UK considering R15.6 billion deal to move South Africa away from coal.
(Bloomberg) - The UK is considering guaranteeing at least $1 billion (R15.6 billion) of South African debt as part of a deal designed to cut the nation's reliance on coal and drive a shift to green energy.
Further negotiations are taking place over how the guarantee will work, with some of it to apply to debt provided by the African Development Bank, said people familiar with the matter, asking not to be identified as the talks aren't public.
The guarantee is part of a larger $8.5 (R133 billion) billion funding package proposed by the UK, US, Germany, France and the European Union.
That deal – which those countries have previously said would consist of concessional loans and grants – is seen as a prototype for other coal-dependent nations such as Indonesia to cut their greenhouse gas emissions. South Africa, which depends on coal for more than 80% of its power generation, is the world’s 13th-biggest producer of the climate warming gases.
Still, the $8.5 billion is only a fraction of what South Africa will need to fund the energy transition. A report this month from the Blended Finance Taskforce and the Centre for Sustainability Transitions at Stellenbosch University estimated the country will need $250 billion over the next three decades.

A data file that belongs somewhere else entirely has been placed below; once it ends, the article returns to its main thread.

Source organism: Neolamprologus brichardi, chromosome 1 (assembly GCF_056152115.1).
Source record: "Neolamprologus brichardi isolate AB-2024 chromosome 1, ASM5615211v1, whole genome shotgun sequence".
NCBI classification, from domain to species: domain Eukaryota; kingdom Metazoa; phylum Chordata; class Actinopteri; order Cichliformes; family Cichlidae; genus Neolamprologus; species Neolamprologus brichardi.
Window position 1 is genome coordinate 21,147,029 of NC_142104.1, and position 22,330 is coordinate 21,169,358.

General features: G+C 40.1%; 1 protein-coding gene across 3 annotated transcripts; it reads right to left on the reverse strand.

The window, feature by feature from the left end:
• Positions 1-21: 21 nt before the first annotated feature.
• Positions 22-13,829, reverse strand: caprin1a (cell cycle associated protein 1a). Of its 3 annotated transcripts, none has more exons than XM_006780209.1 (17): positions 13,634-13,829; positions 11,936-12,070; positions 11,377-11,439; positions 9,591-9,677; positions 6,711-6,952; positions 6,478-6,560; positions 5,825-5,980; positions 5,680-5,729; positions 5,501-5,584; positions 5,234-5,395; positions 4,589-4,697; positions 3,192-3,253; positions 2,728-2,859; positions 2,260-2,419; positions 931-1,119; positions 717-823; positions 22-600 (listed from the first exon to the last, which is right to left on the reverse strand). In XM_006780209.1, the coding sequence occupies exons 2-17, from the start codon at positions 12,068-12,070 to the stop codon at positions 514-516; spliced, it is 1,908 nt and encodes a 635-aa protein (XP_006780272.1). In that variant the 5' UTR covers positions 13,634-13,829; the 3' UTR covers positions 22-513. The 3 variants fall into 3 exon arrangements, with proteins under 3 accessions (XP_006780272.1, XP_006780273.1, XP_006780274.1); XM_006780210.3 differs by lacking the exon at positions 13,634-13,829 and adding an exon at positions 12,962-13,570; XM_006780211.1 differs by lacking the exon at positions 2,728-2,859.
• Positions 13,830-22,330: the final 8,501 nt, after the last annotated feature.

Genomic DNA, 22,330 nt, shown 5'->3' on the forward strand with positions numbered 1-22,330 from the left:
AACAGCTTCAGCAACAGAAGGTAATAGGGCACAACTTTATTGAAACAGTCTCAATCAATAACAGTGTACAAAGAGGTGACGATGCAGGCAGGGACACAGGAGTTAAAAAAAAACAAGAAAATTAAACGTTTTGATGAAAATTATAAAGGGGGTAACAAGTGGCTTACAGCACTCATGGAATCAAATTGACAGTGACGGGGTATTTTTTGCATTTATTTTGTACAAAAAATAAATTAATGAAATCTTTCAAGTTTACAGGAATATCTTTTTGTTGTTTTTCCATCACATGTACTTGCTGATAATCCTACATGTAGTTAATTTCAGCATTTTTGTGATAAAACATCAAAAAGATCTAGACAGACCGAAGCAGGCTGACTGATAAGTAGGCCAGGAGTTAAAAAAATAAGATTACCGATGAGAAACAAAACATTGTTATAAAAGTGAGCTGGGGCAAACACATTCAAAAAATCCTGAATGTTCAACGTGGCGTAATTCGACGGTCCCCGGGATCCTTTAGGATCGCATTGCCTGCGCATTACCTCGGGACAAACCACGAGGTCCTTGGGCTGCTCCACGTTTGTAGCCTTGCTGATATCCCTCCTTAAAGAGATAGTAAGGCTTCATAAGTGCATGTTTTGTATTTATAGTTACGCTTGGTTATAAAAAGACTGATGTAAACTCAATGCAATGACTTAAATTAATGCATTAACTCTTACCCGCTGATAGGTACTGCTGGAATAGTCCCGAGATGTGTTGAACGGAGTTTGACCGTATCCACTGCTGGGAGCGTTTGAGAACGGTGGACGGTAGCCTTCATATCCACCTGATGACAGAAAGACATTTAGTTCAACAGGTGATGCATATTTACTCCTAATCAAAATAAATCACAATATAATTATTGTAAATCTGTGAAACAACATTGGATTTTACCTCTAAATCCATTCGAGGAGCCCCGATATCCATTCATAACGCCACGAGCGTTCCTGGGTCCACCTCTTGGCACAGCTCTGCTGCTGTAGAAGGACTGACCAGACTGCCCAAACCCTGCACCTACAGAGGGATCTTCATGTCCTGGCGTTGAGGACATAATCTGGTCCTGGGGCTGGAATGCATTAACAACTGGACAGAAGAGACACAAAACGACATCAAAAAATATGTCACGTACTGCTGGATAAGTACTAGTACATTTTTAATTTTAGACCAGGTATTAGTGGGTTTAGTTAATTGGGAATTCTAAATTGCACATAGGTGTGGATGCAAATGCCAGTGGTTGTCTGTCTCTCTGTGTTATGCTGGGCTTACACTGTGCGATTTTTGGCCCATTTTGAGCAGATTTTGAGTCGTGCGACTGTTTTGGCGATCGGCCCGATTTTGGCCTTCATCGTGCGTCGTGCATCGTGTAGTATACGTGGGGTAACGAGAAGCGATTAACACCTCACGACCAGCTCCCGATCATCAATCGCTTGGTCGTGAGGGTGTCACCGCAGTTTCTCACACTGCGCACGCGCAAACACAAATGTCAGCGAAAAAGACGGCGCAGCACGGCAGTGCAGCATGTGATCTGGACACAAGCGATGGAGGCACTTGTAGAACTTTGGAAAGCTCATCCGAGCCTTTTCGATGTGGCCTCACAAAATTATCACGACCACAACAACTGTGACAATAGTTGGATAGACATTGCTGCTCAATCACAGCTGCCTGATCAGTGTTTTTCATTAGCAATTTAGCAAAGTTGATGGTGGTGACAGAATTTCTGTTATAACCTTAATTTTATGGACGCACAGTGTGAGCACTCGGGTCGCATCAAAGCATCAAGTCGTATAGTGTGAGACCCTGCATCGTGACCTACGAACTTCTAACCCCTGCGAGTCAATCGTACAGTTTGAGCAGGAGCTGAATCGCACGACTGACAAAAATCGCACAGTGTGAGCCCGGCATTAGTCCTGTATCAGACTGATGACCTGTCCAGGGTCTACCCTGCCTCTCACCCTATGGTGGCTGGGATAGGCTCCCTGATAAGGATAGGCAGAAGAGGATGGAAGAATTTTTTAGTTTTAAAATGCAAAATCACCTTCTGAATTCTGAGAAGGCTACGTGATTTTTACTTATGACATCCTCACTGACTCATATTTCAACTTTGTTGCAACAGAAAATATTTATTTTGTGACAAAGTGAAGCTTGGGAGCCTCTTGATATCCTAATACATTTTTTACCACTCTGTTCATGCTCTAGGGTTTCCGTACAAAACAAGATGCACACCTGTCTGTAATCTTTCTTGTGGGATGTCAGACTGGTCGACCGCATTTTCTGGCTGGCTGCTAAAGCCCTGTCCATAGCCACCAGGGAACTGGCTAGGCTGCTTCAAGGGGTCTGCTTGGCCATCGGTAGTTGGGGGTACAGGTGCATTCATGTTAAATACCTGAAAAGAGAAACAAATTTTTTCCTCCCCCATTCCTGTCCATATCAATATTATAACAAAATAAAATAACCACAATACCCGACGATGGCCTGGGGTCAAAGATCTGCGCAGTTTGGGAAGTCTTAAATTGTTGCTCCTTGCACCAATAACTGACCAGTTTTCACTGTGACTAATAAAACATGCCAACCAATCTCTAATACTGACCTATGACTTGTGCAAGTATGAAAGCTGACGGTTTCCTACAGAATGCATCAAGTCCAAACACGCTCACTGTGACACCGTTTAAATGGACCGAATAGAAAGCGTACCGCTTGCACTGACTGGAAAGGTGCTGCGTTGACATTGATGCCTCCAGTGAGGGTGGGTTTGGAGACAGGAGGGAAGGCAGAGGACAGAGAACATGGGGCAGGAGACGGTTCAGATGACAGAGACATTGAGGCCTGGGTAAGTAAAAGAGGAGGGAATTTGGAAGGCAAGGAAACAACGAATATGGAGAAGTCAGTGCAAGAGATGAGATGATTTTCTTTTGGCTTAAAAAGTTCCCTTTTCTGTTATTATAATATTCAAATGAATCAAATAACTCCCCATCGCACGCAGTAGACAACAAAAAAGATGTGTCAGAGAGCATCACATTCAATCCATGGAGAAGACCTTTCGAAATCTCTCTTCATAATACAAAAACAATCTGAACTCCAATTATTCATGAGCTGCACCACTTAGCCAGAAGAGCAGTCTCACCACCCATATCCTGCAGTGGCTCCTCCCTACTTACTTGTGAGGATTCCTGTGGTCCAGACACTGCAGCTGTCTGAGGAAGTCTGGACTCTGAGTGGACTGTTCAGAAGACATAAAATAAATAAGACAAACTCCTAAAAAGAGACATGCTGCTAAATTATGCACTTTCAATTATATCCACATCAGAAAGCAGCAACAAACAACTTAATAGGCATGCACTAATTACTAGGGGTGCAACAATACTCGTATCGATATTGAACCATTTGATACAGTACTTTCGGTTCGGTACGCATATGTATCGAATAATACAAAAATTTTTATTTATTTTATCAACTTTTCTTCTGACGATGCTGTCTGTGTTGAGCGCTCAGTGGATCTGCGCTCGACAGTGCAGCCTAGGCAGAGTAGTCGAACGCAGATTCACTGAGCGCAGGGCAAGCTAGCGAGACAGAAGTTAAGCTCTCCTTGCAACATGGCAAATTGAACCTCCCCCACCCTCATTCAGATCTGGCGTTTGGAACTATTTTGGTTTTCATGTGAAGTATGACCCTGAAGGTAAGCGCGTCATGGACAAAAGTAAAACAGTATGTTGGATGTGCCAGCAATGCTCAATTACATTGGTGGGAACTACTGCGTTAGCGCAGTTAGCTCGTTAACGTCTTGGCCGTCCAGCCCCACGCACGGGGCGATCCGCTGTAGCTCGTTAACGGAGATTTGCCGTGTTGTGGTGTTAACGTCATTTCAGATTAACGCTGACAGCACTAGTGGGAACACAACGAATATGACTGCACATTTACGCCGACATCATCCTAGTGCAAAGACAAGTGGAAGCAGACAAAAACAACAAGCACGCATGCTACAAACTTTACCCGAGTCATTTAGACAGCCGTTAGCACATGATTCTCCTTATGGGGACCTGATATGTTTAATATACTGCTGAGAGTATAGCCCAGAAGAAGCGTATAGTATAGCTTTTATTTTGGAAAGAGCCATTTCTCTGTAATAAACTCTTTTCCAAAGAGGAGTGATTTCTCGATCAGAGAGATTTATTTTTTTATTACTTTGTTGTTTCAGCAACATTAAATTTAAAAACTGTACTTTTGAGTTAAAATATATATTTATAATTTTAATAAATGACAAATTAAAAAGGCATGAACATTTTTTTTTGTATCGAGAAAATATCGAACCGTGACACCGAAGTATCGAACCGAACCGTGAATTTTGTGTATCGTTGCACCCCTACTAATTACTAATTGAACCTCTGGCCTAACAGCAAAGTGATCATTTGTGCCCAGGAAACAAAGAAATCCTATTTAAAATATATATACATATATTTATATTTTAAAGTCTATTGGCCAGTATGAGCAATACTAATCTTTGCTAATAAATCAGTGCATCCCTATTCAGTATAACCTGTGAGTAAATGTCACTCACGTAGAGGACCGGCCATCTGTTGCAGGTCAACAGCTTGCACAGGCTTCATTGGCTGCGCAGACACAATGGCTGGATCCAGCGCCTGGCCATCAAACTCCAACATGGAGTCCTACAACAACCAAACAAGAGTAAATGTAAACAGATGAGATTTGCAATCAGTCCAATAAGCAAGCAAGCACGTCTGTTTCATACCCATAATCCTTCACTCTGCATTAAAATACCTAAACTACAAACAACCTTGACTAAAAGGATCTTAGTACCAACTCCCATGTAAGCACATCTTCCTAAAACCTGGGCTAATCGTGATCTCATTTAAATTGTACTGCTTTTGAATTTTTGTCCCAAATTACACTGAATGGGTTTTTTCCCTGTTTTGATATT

It’s not clear what proportion of the UK’s contribution to the COP26 climate finance deal the guarantee will comprise, the people familiar said.
Even so, a UK guarantee would alleviate pressure on the South African government to stand behind the debt that state power utility Eskom Holdings may need to fund its shift to renewable energy. By March, the National Treasury had extended R560.1 billion ($36 billion) of guarantees to state companies, with Eskom accounting for about 79% of that. The power company has debt of R396 billion.
South Africa’s debt is rated below investment grade by the world’s three biggest ratings companies and the country is wary of taking on more.